Hence we see Dana Milbank telling us that new CBO projections, showing that deficits will be lower over the next decade than in the prior set of projections,"threw cold water on my tranquility." He went on to say the new report was "downright bone-chilling" and that the "top-line conclusions were grim enough, if not catastrophic." It's scary to think what his reaction would have been if the new projections showed a worsening picture.

But his real horror story is that the debt to GDP ratio will be over 77 percent in a decade. Wow, and this means what? Milbank was on vacation so he probably missed the collapse of the housing bubble and the worst downturn since the Great Depression. That really was (and is) bone-chilling and catastrophic, but apparently not the sort of thing that worries DC insider types.

Just for purposes of comparison, just about every country in the euro zone has debt to GDP ratios well above 77 percent and many are borrowing at lower interest rates than the United States. Japan has a debt to GDP ratio more than three times as high and borrows long-term at less than a one percent interest rate. So, these debt numbers might make good scare stories for the DC insider crowd, but they have nothing to do with real world economics.

There are of course things we should be worried about, like continued slow growth and high unemployment, but the best remedy for that would be a higher budget deficit or a lower valued dollar that would reduce the trade deficit. We should also worry about the fact that we pay twice as much for our health care per person than people in other wealthy countries with nothing to show for it in terms of outcomes. If we fixed health care that would also take care of the budget deficit, shifting the projected deficits to surpluses. 

But fixing health care would mean taking money away from drug companies, doctors, medical equipment suppliers and insurers. The Post doesn't pay people to push taking away money from those interest groups,, just seniors.  


The exchange I had with Jared Bernstein and subsequent comments by others have led to me do more thinking on the corporate income tax. First, just to respond to various notes and comments, I was not all upset that Jared and I disagreed. Jared is an old friend and a very good economist. I value his views, which is why I write books with him. I learned from his comments and I appreciate his concern for losing revenue even if it doesn't over-ride my my reasons for thinking that eliminating the corporate income tax (CIT) is a good idea.

I think the most useful way to think of the CIT is an optional levy placed on corporate income. We tell corporations that they have to pay 35 percent of their income in taxes to the government. It's optional in the sense that we allow them to cut this amount by two-thirds, if they instead pay one-third of this levy to Wall Street investment banks, accounting firms, and tax lawyers. (Using 2014 numbers  nominal corporate tax liability would be roughly 6 percent of GDP or $1,050 billion, with actual tax collections around 2.0 percent of GDP or $350 billion.) This is roughly how the tax boils down, with the Government Accountability Office estimating that companies pay about 13.0 percent of their income in taxes to the government, compared to the 35 percent nominal tax rate. This means that 22 percentage points of the profits, that in principle are owed as taxes, are escaping taxation by the government.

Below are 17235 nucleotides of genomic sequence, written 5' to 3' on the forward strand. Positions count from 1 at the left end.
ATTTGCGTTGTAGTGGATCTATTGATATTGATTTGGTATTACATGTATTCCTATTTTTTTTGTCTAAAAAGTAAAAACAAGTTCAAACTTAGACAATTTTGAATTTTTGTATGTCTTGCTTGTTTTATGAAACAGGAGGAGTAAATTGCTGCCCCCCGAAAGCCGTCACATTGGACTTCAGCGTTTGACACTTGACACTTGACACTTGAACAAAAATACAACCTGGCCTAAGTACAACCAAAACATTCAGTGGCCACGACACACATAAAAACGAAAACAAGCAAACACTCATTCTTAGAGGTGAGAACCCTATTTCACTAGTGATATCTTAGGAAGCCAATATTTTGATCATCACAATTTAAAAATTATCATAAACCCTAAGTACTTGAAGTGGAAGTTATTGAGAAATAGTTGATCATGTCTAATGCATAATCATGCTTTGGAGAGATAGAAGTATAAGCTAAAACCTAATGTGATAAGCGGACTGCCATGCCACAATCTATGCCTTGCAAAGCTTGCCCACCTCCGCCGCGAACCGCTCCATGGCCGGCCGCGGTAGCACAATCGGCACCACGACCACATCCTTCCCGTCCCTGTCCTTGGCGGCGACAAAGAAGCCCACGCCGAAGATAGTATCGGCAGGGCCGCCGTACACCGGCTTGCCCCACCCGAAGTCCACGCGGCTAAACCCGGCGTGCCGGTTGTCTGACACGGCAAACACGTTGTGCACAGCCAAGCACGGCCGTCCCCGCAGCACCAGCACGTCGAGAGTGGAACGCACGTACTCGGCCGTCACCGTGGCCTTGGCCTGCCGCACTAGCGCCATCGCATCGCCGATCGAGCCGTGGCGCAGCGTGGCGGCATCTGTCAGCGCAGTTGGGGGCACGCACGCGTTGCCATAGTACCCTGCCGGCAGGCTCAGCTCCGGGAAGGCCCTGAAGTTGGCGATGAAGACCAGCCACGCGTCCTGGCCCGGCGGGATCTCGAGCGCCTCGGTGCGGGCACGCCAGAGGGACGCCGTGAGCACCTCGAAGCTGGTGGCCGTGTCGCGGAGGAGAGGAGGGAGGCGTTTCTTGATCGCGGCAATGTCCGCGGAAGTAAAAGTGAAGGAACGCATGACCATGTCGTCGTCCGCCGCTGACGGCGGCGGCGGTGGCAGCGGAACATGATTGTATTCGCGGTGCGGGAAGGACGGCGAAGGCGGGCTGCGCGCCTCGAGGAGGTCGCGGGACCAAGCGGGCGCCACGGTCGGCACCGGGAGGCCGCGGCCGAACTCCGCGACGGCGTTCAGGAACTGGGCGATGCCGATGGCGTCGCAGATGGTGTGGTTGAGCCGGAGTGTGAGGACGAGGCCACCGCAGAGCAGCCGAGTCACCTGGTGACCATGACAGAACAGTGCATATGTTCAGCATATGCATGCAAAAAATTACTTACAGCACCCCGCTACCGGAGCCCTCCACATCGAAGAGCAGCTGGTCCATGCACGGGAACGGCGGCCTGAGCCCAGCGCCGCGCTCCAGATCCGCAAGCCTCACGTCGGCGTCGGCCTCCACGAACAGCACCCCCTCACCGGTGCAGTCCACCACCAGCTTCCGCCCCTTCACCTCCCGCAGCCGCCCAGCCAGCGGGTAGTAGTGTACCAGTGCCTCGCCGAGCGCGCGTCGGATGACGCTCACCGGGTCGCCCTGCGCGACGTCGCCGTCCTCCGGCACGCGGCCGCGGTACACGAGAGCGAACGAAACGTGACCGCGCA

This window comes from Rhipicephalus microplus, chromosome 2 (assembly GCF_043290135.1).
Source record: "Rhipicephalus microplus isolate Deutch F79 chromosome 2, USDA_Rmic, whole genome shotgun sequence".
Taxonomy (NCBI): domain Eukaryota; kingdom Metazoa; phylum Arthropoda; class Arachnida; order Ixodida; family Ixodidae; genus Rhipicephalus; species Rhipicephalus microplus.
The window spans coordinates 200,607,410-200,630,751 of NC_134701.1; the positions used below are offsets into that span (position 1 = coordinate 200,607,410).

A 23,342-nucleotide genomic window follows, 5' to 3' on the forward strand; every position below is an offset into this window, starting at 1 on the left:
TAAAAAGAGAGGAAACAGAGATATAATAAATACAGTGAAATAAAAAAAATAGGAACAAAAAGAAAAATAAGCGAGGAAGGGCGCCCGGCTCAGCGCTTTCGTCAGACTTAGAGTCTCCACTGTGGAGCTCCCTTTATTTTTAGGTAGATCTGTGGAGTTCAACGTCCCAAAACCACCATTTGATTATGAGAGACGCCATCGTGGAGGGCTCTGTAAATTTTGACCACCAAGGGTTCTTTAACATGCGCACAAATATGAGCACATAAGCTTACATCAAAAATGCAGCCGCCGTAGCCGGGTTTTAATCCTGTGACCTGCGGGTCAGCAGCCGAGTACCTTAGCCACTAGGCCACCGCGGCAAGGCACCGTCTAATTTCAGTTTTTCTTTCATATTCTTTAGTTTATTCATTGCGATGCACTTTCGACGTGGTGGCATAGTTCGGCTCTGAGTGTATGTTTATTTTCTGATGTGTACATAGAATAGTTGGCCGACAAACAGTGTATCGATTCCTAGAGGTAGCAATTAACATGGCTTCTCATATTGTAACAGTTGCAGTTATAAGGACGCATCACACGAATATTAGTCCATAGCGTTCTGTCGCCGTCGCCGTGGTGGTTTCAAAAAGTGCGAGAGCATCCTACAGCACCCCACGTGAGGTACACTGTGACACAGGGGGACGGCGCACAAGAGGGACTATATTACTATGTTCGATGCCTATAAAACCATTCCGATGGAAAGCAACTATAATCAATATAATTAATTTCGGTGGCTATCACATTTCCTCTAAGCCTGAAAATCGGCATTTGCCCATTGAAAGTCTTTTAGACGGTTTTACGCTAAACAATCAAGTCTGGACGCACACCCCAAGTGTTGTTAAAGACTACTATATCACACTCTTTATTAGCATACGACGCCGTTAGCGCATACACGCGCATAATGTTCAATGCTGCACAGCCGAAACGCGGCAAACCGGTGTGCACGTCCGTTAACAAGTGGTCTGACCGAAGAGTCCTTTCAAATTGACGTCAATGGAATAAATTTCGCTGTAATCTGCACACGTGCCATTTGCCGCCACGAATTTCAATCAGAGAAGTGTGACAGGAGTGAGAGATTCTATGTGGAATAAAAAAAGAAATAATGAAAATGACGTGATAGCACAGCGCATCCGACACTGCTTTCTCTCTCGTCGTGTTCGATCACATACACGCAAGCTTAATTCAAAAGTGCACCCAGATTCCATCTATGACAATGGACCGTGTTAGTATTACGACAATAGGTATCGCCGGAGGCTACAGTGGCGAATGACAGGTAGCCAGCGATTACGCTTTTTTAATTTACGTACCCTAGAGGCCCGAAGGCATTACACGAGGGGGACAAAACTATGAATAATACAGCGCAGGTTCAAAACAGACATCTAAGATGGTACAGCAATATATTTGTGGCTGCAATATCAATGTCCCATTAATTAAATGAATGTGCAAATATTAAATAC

In fairness, I don't know how much corporate America is actually paying to escape its taxes. (Someone have a good study to send me?) Essentially, I am just assuming that they spend half of their tax savings on avoidance costs. 

These avoidance costs have real economic consequences. We are paying people lots of money to do activities that have zero value to the economy even though they are hugely valuable to their corporate employers. The people working on tax scams at the major accounting firms, or working out inversion mergers at Goldman Sachs, or creating new tax shelters at private equity companies could all be employed doing something productive. This is like giving companies a tax credit to pay people to dig holes and fill them up again. The difference is that these are highly educated people and they are getting paid really big bucks for the pointless hole-digging.

The NYT had a piece on the upward revision of second quarter GDP data to a growth rate of 4.2 percent from 4.0 percent in the advance report. It would have been worth reminding readers that the jump was a reversal from a weather induced plunge of 2.1 percent in the first quarter. This leaves the economy growing at annual rate of just 1.1 percent for the first half of the year. Even if the growth rate is 3.0 percent for the second half that would still leave year-round growth at just 2.0 percent. This is below almost all estimates of the economy's potential which means that rather than making up ground lost during the recession, the economy is falling further below its potential level of output.

The piece also is a bit off in a couple of other areas. It noted the upward revision to investment and told readers:

"Since the economy emerged from the recession five years ago, companies have been hesitant to spend heavily on new capacity, but these figures and other recent data indicate that is finally changing."

Actually the revised 8.4 percent growth rate for investment is not especially impressive. There have been many previous quarters in the recovery where investment grew more rapidly. For example, in the second, third, and fourth quarters of 2011 investment grew at 8.8 percent, 19.4 percent, and  9.5 percent annual rates, respectively. As recenly as the fourth quarter of last year it grew at a 10.4 percent annual rate, so the most recent quarterly rate is not impressive, especially since it follows growth of just 1.6 percent in the first quarter.

One area where it paints an overly pessimistic picture is in reporting the split between wages and profits: